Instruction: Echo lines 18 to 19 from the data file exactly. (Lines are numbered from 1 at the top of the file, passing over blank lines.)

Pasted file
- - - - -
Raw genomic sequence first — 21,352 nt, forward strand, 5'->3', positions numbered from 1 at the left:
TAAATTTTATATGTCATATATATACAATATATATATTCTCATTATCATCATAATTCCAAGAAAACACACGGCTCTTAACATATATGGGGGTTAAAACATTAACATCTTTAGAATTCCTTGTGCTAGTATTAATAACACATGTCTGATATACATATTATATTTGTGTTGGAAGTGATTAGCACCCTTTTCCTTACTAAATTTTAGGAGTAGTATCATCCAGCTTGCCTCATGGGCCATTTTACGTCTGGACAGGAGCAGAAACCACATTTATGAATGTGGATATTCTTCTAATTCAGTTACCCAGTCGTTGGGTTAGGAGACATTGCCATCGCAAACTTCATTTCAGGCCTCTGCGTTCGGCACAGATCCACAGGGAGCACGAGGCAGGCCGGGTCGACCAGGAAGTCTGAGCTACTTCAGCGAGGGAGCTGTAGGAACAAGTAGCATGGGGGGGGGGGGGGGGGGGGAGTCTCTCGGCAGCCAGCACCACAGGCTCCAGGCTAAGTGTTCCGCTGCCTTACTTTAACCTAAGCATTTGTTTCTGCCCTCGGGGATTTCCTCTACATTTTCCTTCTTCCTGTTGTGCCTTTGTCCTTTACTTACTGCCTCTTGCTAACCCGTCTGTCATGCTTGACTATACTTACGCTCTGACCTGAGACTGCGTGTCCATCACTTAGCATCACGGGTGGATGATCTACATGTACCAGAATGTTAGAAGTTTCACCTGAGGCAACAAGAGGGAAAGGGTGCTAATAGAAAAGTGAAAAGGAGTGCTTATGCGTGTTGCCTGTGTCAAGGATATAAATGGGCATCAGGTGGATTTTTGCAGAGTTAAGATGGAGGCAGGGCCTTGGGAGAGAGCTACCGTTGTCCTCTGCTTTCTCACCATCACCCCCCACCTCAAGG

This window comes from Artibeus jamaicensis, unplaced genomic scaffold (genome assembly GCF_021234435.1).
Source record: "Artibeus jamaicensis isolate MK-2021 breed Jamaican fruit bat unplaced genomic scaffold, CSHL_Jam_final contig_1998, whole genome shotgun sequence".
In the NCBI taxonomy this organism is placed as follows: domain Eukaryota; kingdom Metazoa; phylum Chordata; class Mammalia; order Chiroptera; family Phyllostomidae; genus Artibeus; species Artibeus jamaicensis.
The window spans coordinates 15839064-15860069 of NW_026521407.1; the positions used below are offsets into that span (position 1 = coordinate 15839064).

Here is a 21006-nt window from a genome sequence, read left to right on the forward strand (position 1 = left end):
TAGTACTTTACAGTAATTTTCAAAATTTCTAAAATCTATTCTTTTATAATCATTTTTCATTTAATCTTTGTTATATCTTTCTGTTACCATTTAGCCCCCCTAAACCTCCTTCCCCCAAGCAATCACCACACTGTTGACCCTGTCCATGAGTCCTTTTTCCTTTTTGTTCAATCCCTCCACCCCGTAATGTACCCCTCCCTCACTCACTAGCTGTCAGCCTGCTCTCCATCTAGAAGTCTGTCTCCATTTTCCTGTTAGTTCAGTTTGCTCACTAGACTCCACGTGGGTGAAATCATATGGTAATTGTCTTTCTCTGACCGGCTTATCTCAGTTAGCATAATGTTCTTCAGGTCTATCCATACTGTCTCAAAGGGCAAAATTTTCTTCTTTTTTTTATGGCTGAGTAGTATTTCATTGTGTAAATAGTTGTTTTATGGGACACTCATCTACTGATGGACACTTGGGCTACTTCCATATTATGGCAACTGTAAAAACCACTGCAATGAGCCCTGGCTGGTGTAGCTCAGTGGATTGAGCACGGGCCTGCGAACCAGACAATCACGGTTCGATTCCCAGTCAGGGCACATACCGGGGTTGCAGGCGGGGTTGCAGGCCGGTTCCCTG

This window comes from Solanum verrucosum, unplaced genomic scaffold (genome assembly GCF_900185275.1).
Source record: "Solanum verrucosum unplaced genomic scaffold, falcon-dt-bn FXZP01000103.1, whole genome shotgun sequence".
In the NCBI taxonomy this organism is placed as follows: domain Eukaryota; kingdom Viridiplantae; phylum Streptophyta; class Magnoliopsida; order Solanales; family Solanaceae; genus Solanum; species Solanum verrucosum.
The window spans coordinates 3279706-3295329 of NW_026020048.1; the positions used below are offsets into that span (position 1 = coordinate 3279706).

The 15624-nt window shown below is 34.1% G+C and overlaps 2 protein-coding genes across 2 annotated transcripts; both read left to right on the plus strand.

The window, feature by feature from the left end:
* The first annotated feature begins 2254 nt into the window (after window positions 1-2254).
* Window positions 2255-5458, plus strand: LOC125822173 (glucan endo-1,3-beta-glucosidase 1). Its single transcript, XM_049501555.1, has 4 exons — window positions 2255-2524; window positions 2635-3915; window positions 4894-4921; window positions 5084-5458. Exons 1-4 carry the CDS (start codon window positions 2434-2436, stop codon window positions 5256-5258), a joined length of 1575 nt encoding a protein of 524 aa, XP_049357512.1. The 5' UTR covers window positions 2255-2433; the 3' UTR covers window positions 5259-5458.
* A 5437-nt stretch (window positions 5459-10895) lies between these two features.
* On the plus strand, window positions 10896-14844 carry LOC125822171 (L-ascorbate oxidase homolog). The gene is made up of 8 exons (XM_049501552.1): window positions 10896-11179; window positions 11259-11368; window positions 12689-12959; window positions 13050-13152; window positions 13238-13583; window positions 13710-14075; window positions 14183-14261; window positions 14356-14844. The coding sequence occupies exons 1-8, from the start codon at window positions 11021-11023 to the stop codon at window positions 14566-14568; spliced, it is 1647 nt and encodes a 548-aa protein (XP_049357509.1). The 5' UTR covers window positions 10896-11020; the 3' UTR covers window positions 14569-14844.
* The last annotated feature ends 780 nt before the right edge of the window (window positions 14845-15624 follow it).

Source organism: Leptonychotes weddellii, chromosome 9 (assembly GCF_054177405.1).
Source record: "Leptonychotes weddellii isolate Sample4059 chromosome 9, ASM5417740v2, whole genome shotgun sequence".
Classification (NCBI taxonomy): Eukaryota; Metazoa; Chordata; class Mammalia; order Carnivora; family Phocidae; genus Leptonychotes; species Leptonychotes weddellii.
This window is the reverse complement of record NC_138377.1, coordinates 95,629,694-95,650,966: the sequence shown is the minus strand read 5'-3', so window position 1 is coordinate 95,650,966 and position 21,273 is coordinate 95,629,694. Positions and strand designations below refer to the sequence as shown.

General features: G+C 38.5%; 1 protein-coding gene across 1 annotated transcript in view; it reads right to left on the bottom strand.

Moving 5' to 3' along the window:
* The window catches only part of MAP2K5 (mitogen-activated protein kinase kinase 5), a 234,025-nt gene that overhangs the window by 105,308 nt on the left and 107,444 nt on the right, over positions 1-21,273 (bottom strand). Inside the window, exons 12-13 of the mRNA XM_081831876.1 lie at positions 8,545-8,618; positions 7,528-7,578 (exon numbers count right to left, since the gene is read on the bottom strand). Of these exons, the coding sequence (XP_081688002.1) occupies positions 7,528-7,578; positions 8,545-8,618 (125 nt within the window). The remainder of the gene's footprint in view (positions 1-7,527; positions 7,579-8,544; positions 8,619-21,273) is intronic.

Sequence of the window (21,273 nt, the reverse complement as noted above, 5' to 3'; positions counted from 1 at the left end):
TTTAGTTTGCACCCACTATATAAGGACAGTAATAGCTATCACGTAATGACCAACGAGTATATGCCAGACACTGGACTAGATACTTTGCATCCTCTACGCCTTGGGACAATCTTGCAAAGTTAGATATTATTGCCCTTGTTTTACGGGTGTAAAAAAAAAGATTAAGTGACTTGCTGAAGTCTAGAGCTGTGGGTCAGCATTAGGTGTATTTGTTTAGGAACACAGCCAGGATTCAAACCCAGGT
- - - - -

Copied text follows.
* On the plus strand, window positions 10896-14844 carry LOC125822171 (L-ascorbate oxidase homolog). The gene is made up of 8 exons (XM_049501552.1): window positions 10896-11179; window positions 11259-11368; window positions 12689-12959; window positions 13050-13152; window positions 13238-13583; window positions 13710-14075; window positions 14183-14261; window positions 14356-14844. The coding sequence occupies exons 1-8, from the start codon at window positions 11021-11023 to the stop codon at window positions 14566-14568; spliced, it is 1647 nt and encodes a 548-aa protein (XP_049357509.1). The 5' UTR covers window positions 10896-11020; the 3' UTR covers window positions 14569-14844.
* The last annotated feature ends 780 nt before the right edge of the window (window positions 14845-15624 follow it).